complication of simple things

Doing small things in a foreign country takes a bit longer than what you’re used to. Even when you can speak the language, there are words that are (1) made up or (2) complicated / scientific. You may laugh at the first one, but it’s true! Made up words are usually derived from their locations. Remember that I’m working in Andalucia and the language here is quite different than the proper Spanish of Madrid.

Examples of colloquial southern Spanish:
At school, my students are 100% Andalucian. The words are cut short, the s’s are th’s and the vowels are curious. If you speak Spanish, you’ll appreciate these examples and if you don’t – hopefully you can understand how much of a difference these sounds make to the ear.
– Why didn’t you do your homework?
– Teacher it’s because …
– Por que no hiciste tus deberes?
a. What it should look like: Maestra es que ..
b. What it actually sounds like: Mae’tra e’que ..
>> Teacher is “Maestra”, but here it goes without the S. “Es que” in Andalucia is “e’que”. Ess Kay vs. EhKay.

– You have three pages of exercises.
– ****, teacher, why so much?
– Tenais tres paginas de ejercicios.
a. What it should look like: Joder maestra, por que demasiado?
b. What it actually sounds like: Joé mae’tra po’que demasiao! – no D’s, no R’s no S’s. The first word sounds like an exhalation (the J is an H), and the last word loses it’s ending (-ado becomes -ow).
* side note. Some major curse words get thrown around here like candy at a parade. This is another point of culture shock, both now and in my 2004 experience. When you discover your senora throws around the C word in the same sentence as bread and milk, it’s surprising. So too is the fact that the students curse frequently in class, about everything. That word mentioned above starts with an “F” in English …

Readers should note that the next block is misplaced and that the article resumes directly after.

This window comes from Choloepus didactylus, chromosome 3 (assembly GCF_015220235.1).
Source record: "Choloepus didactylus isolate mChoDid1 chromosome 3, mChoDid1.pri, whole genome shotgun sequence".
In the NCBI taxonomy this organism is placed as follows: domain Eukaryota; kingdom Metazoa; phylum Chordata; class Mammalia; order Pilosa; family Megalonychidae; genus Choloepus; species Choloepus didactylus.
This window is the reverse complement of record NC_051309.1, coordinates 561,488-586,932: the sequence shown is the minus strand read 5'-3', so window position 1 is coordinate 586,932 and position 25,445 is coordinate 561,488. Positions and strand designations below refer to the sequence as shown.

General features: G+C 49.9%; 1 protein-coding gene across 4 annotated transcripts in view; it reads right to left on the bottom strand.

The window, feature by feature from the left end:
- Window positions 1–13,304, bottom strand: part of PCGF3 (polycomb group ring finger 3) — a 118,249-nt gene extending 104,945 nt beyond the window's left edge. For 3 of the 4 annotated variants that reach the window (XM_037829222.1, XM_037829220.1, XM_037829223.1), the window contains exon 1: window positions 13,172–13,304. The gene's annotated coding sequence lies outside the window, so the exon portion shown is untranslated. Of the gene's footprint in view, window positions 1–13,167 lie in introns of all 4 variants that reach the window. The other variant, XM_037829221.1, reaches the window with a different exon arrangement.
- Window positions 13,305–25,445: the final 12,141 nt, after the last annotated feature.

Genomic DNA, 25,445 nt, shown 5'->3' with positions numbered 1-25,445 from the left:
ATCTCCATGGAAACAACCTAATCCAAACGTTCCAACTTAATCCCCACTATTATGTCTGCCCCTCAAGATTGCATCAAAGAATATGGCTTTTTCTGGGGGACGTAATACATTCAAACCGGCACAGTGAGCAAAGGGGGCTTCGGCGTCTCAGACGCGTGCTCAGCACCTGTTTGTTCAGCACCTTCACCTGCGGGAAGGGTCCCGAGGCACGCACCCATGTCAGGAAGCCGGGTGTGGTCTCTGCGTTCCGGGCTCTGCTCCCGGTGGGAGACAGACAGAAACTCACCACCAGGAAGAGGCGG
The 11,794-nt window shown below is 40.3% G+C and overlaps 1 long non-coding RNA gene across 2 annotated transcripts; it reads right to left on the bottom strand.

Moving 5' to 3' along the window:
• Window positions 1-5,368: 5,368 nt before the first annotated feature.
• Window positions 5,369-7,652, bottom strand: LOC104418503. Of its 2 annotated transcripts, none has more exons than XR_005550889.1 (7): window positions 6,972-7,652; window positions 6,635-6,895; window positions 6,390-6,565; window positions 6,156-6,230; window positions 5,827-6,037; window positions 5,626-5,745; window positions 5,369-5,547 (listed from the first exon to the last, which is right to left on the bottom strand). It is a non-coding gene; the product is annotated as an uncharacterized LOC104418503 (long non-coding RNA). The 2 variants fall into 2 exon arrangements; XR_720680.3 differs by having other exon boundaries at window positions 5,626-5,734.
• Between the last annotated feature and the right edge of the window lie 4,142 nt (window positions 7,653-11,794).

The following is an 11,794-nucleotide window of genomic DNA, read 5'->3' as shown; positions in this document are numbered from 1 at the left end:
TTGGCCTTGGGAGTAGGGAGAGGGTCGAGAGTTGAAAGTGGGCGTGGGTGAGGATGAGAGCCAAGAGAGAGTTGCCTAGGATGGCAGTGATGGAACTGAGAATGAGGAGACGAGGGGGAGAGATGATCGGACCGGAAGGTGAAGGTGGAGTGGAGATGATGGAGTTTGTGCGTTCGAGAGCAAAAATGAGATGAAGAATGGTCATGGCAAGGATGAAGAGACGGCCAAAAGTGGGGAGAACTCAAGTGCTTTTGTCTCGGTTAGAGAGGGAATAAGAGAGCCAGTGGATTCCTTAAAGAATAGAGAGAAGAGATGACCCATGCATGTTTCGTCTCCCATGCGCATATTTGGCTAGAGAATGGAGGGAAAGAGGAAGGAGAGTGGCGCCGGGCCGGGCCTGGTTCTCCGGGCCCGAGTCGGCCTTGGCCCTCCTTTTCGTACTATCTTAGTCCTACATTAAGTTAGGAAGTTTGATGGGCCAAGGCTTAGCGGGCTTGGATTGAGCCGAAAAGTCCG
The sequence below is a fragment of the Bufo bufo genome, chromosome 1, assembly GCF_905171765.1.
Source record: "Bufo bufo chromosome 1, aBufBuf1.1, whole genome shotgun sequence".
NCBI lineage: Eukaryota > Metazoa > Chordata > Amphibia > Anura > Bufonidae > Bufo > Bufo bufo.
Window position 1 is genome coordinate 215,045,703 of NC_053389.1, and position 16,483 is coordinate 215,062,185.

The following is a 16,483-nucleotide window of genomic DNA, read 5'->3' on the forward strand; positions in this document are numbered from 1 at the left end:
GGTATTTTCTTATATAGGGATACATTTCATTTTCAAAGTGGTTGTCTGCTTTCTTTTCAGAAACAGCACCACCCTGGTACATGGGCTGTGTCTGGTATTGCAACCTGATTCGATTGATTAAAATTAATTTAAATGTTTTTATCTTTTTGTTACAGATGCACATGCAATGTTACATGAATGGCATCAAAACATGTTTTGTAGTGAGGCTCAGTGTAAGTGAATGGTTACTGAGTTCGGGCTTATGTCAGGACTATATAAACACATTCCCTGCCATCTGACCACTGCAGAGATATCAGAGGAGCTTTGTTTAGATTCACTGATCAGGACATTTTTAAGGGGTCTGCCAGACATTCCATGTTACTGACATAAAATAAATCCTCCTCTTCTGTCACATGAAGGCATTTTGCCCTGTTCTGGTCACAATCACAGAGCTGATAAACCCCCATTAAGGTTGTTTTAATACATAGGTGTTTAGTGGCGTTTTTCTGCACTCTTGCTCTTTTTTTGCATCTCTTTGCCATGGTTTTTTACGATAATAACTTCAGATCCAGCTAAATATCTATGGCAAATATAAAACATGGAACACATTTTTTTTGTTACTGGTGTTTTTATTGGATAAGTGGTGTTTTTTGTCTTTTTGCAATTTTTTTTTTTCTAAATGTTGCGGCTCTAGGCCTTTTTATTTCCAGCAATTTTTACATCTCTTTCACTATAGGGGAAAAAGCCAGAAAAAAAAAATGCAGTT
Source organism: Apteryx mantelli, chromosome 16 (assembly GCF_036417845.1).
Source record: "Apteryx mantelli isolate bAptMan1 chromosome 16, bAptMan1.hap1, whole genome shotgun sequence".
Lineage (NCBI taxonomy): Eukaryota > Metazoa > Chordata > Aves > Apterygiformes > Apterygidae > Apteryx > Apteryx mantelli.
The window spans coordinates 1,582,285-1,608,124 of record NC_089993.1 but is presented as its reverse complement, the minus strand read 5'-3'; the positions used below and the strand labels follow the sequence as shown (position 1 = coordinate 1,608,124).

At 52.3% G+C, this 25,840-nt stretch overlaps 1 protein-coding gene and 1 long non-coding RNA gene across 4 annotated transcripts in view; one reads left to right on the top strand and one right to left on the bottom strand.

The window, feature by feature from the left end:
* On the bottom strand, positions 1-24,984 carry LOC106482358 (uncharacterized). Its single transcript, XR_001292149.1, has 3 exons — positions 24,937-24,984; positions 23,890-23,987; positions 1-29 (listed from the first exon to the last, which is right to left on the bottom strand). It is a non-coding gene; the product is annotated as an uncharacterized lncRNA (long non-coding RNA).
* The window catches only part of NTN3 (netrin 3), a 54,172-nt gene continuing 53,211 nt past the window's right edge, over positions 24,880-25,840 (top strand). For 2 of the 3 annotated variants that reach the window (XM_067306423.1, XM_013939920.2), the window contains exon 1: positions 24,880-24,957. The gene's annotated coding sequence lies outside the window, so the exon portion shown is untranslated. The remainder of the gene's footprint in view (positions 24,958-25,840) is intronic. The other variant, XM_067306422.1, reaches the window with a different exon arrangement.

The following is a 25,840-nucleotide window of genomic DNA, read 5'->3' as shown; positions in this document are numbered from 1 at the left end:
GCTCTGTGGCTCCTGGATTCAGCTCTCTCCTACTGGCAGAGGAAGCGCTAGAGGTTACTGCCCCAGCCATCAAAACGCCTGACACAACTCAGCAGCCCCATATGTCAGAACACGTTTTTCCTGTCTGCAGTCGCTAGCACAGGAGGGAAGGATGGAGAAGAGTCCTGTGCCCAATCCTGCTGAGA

Examples of complicated / scientific words:
When you’re at the grocery store, you actually need to read the descriptions and ingredients. Example – when searching for milk, you need to recall that it is super pasturized here and can actually sit out on the shelves un-refrigerated. Going back to 2004, this was my first major culture shock: my senora making cafe con leche for me with warm milk. It’s hard not to panic when you’ve been drinking cold milk all of your life. In the supermarket you see many different brands and words like “seminatada” or “entero“. I picked up a box of “entero” and Andrea made a face: “whole milk?”. Entero for me looks like entire (wtf? the whole cow?) and I had no idea what seminatada meant. Turns out it’s “skim”, effectively.

So onward we go into a world of fictional palabras and good pastries. (Thanks, Cafe de Indias!)


7 thoughts on “complication of simple things

  1. Kelly! I love reading your articles! I’m going to share them with my students, who have all, by the way, handed in their release forms for the video. Isn’t language fascinating the way it can change so much from place to place? Please keep sharing your experiences; it’s awesome!


  2. Kelly! The milk thing threw me off too!! I refrigerate my milk anyway because room temperature milk just does not seem right hahaha :). Your students seem very funny–and I, too, have noticed the casual use of “joder” more than once by the professors haha.


  3. LOVE reading your posts, Kelly! (Students throwing around the “joder,” huh??? Intersesting!) But you’re right…I remember it being so common to hear those words all over the place as if it’s nothing!


    • Thanks Dish 🙂 They are hysterical .. and it’s always half the word, barely pronounced. Like “ho” on an exhale. As if your students were in class saying “Fuh” and not the rest of it. Cracks me up every time.


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